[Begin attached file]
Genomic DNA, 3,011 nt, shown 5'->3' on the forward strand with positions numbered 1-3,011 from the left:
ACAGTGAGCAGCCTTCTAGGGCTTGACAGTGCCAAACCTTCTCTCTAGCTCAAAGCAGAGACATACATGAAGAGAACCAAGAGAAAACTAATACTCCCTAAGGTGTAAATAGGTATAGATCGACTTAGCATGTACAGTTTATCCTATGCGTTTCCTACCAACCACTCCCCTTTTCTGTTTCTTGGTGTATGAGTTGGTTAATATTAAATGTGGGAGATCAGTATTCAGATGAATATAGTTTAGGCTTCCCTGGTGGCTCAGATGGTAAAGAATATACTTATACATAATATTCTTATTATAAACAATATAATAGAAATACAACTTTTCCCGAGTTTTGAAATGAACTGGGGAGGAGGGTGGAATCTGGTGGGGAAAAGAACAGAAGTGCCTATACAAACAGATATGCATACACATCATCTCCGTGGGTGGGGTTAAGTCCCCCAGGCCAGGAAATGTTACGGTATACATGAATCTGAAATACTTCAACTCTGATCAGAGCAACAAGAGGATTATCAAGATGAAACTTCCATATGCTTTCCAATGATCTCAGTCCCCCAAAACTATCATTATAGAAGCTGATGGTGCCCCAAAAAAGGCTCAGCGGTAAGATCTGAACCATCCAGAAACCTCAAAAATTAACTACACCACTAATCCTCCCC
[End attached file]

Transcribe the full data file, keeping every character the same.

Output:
Genomic DNA, 3,011 nt, shown 5'->3' on the forward strand with positions numbered 1-3,011 from the left:
ACAGTGAGCAGCCTTCTAGGGCTTGACAGTGCCAAACCTTCTCTCTAGCTCAAAGCAGAGACATACATGAAGAGAACCAAGAGAAAACTAATACTCCCTAAGGTGTAAATAGGTATAGATCGACTTAGCATGTACAGTTTATCCTATGCGTTTCCTACCAACCACTCCCCTTTTCTGTTTCTTGGTGTATGAGTTGGTTAATATTAAATGTGGGAGATCAGTATTCAGATGAATATAGTTTAGGCTTCCCTGGTGGCTCAGATGGTAAAGAATATACTTATACATAATATTCTTATTATAAACAATATAATAGAAATACAACTTTTCCCGAGTTTTGAAATGAACTGGGGAGGAGGGTGGAATCTGGTGGGGAAAAGAACAGAAGTGCCTATACAAACAGATATGCATACACATCATCTCCGTGGGTGGGGTTAAGTCCCCCAGGCCAGGAAATGTTACGGTATACATGAATCTGAAATACTTCAACTCTGATCAGAGCAACAAGAGGATTATCAAGATGAAACTTCCATATGCTTTCCAATGATCTCAGTCCCCCAAAACTATCATTATAGAAGCTGATGGTGCCCCAAAAAAGGCTCAGCGGTAAGATCTGAACCATCCAGAAACCTCAAAAATTAACTACACCACTAATCCTCCCC